There are two types of conductors today: Those for whom subtlety is an art form and those who only can see the obvious.

Keith Lockhart falls into the latter category.

That perception of him was reinforced again last weekend with Beethoven's Ninth Symphony at the Utah Symphony's opening-night concert.

For some unexplained reason, Lockhart, who steps down as the symphony's music director next May after 11 seasons here, feels that opening night is an excuse for dumbing down the classics.

There's no other explanation for it. A few years ago, at another opening-night performance, Lockhart even managed to massacre Dvorak's unassuming and straightforward "New World" Symphony and turn it into a noisy and jarring jumble of sound.

And it hasn't gotten any better over the years. Beethoven's epic Ninth received the same treatment last weekend as did Dvorak's symphony. Beethoven's work was reduced to a gibberish of bleating brass and pounding percussion that would have made a 10-year-old cringe.

There was nothing redeeming about the performance. As I wrote in my review, it was "overdone and overplayed" and "reduced to its simplest component — noise."

But, of course, that's what most people in the audience want — and Lockhart knows it. Give them something loud and brassy and you're assured a standing ovation (although standing ovations are a norm at concerts in Utah and aren't indicative of the quality of a given performance).

Don't worry about the quality or the artistic merit of a performance — in all the noise, no one will ever notice that Beethoven's Ninth was mishandled and treated as background music for a circus.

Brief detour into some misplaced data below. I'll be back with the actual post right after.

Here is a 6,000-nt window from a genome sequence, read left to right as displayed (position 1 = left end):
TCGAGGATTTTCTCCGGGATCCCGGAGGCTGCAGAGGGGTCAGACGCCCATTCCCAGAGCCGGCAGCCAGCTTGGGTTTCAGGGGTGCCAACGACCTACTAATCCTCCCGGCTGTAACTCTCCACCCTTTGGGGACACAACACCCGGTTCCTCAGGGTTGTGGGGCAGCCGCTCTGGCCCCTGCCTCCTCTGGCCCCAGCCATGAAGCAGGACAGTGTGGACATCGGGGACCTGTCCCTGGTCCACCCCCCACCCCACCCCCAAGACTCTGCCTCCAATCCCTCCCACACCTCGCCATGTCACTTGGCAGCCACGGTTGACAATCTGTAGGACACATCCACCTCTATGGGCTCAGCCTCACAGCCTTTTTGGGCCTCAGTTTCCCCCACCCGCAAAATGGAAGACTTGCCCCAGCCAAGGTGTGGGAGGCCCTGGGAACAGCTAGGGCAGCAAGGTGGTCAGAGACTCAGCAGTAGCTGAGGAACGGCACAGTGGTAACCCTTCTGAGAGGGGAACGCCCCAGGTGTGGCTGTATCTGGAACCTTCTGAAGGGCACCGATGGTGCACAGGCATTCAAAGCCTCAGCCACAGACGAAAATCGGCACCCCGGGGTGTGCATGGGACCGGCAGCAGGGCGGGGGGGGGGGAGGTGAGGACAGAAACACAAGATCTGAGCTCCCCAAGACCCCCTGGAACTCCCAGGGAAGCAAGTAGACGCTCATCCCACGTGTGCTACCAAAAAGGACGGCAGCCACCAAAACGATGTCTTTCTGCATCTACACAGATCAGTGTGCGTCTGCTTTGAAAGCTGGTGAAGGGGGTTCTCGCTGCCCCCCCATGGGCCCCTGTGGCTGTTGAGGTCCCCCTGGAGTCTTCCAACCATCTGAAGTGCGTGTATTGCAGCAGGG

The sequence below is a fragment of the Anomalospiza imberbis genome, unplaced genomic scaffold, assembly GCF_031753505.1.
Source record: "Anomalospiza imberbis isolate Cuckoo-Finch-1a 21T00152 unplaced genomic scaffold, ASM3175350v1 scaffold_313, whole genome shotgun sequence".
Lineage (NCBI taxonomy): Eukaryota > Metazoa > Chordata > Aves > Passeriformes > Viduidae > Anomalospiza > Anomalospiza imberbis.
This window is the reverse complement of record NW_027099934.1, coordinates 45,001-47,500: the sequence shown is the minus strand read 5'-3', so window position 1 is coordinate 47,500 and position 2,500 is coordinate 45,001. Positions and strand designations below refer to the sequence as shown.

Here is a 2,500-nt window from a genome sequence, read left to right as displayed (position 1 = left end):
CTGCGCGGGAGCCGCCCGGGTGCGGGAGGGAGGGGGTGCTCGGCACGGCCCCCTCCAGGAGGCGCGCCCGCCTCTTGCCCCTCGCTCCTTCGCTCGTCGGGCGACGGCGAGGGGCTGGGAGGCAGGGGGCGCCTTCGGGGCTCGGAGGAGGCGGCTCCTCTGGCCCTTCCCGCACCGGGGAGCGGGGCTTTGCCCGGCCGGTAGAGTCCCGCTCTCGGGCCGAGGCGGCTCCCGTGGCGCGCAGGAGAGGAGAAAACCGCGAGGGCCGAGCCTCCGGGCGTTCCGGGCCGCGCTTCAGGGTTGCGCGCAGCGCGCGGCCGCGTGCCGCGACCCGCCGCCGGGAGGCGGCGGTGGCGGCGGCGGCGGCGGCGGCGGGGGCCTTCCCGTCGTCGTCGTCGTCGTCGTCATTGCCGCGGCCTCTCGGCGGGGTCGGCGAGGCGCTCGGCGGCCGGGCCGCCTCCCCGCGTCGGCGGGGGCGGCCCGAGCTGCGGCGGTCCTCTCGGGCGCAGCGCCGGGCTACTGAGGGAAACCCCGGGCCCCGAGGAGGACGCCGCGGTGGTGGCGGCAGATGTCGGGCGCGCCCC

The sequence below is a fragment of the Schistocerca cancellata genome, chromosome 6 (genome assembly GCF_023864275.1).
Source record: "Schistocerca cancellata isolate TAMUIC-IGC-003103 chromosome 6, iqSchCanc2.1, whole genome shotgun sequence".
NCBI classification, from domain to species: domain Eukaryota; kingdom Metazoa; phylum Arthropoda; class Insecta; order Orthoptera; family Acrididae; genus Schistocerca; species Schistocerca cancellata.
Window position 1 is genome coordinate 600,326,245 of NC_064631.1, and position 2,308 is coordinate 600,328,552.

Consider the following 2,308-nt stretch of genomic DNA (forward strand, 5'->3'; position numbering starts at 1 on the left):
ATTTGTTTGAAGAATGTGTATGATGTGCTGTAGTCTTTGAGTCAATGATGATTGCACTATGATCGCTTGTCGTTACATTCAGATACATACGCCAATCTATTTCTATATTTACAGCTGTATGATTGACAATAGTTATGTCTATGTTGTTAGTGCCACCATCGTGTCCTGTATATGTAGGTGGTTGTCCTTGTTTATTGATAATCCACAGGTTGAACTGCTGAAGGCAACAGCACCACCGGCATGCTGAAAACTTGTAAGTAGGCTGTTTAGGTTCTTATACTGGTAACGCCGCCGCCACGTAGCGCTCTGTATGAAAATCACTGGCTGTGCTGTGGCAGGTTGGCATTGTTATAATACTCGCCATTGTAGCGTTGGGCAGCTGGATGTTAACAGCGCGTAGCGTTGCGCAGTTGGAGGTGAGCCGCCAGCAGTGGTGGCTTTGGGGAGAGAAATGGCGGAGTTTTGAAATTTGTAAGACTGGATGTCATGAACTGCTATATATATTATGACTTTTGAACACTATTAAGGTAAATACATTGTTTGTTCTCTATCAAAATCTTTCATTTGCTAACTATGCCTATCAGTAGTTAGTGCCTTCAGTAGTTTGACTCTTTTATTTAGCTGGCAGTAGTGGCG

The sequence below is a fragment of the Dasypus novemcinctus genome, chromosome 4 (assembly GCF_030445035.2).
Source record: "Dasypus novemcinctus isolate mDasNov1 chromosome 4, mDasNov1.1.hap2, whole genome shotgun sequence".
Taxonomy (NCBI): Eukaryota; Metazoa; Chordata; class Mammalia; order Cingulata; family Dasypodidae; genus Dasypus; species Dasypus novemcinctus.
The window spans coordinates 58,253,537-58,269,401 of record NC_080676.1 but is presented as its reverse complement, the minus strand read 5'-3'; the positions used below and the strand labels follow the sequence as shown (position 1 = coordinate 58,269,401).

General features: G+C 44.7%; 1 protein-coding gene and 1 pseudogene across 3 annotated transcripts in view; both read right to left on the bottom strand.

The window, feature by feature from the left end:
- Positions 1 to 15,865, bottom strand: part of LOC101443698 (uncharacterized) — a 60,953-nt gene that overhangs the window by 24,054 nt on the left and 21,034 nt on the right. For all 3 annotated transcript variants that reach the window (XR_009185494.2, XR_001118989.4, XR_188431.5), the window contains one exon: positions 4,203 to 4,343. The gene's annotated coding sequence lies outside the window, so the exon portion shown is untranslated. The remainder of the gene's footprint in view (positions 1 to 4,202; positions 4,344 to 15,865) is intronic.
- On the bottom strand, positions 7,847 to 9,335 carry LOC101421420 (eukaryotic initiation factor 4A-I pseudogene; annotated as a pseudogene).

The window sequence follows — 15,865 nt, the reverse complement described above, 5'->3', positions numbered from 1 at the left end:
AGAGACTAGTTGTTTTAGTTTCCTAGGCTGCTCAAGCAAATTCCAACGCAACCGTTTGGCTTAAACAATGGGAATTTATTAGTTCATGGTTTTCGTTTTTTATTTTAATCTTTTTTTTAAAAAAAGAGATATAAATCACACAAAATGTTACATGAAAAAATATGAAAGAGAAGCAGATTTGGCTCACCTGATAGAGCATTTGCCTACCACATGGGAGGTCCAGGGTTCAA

Nor do many people, including Lockhart, realize that there is quite a bit in the Ninth that is subtle. The opening of the first movement, as I noted in my review, uncannily foreshadows the atmospheric opening passages of Bruckner's symphonies. And the slow movement is one of Beethoven's profoundest and most moving.

If anyone doubts that the Ninth is anything more than an exercise in noise, there are many recordings available that will dispel that impression. There are wonderful recorded performances by Herbert von Karajan, Karl Bohm, Fritz Reiner, Bernard Haitink and Georg Solti — whose account of the work is beautifully expressive despite his penchant for a big sound. Even the live recording made by Leonard Bernstein in Berlin shortly after the fall of the Berlin Wall, and which was turned into a media event, is commendable. Not always known for his subtlety, Bernstein nevertheless captures it in the Ninth.

But that concept still eludes Lockhart. And despite what he believes the goal of a conductor is, it's not to get a standing ovation. The end certainly doesn't justify the means in this situation.

In collaboration with the orchestra, the goal of a conductor is to bring the highest standards of artistry to a performance. A conductor should never settle for anything crass or tasteless. Instead, he must strive for the sublime.

And that, ultimately, is the mark of a conductor who knows his craft.


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